Is capitalism structurally bound to degrade the environment?
by Margaret Ramos
Arguments for and against climate change are less focused on whether or not it is a legitimate concern, but on the willingness to radically change our consumerist society in favour of helping the planet. Some argue that climate change is a natural occurrence, as the climate system is “highly nonlinear”, (Urry, 2009) and changes are typically “episodic and abrupt” (Urry, 2009) not gradual. However, “excess pleasure breed[s] exceptional excess of disaster,” and the current trajectory of human existence without change is unsustainable.
Admittedly, climate change does occur in natural cycles, however the present warming rate of our planet is unprecedented with an increase of almost 1.5°C since the 1880s unquestionably connected to human activity. Climate change is part of a wider ecological catastrophe with the Earth consisting of multiple interlocking systems and processes. In and of itself it acts as a risk multiplier, and, according to Urry, Capitalism as a “growth economy” cannot work with a finite environment. ‘Reflexive Modernity’ theories can be used to support scepticism to climate change through the idea that technological advances will allow for continued societal over-consumption, however, change to a certain extent is undoubtedly necessary. But is it a question of simply promoting the right kind of growth or changing our ways more radically?
Is the concept of collective responsibility too far-fetched in our consumerist society?
Our efforts in limiting climate change must be “anticipatory and preventative” (Giddens, 2009, chap. The Politics of Adaptation) where possible; we must adapt before catastrophic global warming, not adapt to its effects. However, in order to do this we must specify what the changes as a result of climate change will actually be – leading us into a territory of criticism and backlash from climate change sceptics, but more widely the dismissive hand of Neoliberalism. Giddens talks about our adaptive Capacity – “Capacity not only to cope in the face of external changes or shocks, but […] to respond actively and positively to them.” (Giddens, 2009) Acting before disaster is where the difficulty lies; because of the system of Capitalism and Neoliberal attitudes, it is difficult to motivate a collective desire for change in light of systemic individualism and over-consumption being so ingrained into the culture of the developed world.
Collective responsibility an issue as a result of political polarisation in regards to climate change. Third world countries will be affected first and hit the hardest, so without changing the basis of societal attitudes in regards to materialism, obsessive consumption and consumerism in a Neoliberal society, resulting in a collective effort to change the workings of the world, climate change will have catastrophic effects. This is currently difficult for some to accept due to our individualistic society.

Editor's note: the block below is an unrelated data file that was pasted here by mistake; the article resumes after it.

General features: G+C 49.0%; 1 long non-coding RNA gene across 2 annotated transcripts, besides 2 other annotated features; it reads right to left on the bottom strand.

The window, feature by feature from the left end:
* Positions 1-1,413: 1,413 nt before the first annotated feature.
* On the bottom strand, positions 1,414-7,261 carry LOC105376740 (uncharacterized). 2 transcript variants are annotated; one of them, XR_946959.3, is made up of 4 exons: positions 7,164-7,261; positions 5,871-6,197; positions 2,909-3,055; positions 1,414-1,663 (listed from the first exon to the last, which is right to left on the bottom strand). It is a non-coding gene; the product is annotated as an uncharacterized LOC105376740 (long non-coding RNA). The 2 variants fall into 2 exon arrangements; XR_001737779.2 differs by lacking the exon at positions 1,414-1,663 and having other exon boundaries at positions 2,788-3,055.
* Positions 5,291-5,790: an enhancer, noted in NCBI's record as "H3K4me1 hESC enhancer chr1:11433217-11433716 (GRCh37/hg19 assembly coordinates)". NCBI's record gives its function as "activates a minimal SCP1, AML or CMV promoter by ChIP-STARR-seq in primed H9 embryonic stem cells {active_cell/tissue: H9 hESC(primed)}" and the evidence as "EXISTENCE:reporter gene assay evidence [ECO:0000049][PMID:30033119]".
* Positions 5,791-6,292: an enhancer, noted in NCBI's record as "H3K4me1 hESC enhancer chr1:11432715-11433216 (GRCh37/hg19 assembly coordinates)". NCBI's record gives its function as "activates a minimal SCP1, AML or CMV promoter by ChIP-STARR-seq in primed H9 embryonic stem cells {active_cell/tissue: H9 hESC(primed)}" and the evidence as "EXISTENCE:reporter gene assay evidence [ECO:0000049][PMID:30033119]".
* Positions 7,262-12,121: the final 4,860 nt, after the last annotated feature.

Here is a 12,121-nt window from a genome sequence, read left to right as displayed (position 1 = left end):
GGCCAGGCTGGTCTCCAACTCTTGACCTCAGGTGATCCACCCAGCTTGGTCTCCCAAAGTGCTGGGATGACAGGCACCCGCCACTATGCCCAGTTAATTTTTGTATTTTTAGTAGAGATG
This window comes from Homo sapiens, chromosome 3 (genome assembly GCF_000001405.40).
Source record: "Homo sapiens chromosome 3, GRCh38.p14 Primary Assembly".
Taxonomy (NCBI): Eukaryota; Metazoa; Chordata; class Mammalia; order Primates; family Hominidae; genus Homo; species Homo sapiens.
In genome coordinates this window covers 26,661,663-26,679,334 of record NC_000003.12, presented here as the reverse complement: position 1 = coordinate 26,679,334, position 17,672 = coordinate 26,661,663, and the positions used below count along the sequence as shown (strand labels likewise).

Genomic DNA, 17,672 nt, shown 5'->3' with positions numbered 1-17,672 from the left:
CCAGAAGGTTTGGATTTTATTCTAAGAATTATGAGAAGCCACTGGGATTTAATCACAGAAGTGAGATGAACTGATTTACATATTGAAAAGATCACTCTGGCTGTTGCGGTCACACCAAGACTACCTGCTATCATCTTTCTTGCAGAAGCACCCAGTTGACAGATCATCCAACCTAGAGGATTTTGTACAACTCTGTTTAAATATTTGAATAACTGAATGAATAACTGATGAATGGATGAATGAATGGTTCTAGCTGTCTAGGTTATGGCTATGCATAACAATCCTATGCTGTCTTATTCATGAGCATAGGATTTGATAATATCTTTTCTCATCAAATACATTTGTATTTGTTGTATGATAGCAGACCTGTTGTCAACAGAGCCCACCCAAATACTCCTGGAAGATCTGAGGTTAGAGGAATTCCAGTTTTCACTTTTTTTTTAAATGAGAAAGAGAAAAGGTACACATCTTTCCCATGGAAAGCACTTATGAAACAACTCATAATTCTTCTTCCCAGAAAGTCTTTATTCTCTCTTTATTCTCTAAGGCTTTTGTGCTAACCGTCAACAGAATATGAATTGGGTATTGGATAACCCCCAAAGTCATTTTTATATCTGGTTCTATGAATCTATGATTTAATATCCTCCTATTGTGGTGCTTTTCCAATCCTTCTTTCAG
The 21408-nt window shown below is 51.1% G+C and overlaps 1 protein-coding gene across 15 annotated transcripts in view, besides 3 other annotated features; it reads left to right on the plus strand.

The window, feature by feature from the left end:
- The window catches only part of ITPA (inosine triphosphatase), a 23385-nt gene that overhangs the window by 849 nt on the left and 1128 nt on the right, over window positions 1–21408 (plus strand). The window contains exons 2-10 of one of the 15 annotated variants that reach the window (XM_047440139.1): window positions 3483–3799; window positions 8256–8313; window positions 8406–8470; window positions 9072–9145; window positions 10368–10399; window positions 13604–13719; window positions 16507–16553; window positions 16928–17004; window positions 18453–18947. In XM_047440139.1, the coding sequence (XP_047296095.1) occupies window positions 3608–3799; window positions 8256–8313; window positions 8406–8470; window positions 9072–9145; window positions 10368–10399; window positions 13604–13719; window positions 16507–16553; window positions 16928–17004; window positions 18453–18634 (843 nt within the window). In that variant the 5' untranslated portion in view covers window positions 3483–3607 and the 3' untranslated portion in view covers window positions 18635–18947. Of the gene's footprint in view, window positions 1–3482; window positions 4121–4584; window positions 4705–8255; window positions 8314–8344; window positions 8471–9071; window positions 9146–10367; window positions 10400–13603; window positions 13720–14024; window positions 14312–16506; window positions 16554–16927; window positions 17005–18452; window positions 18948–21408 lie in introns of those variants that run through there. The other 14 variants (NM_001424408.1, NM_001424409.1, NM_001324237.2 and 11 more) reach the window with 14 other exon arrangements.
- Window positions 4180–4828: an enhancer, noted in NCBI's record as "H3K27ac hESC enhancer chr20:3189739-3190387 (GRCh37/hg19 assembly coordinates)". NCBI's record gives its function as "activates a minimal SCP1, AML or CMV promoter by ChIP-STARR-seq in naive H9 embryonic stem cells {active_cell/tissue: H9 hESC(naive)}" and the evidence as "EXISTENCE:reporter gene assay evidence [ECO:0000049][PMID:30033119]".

Neoliberalist attitudes lead to dismissiveness toward climate change and its effects. It is debatable how catastrophic the effects will be, however Neoliberal/Capitalist inclinations lead to a contemptuous opinion on its effect on the current generation and in particular future generations. This is due to the desire for individual success on a personal but also on a structural level – in that “industrial and financial powers have been both deresponsibilized [from their effects on climate change] and handed extended powers to define social choices.” (Lohmann, 2016) Capitalist institutions are seemingly less willing to admit their effect on climate change as, to put it simply, climate change is a byproduct of a Neoliberal society.
Does this call for a change in action or a change in ideology?
Capitalism is not necessarily structurally bound as a system to degrade the environment if we change our consumption patterns, however as an ideological concept it is a major issue.
Climate change as a concept is “anti-American and anti-freedom,” (Lohmann, 2016) according to US politician Rand Paul. There is particular political polarisation and resistance to legitimacy of climate change in the United States due to the significance of Capitalism and the free market and basis of Neoliberalism. Neoliberalism both as an ideology and as a sociological/economic/political system is a perpetrator of climate change;
Individualism and individualistic attitudes prevent mutual understandings and conclusions in terms of climate change and how the human race as a whole should act in preventing ecological collapse. Individual efforts to change are insufficient and uncoordinated; simply outweighed by the systematic nature of the problem. A radical collective response is required (Schnaiberg, 1980) with governments implementing possibly unpopular regulations. The question is, how far can governments go in implementing these changes against the will of the people?
Giddens, A., 2009. Politics of climate change. Polity, Cambridge.
Lohmann, L., 2016. Neoliberalism’s Climate, in: Springer, S., Birch, K., MacLeavy, J. (Eds.), The Handbook of Neoliberalism. Routledge, London.
Schnaiberg, A., 1980. The environment, from surplus to scarcity. Oxford University Press, New York.
Urry, J., 2009. Sociology and Climate Change. Sociol. Rev. 57, 84–100. doi:10.1111/j.1467-954X.2010.01887.x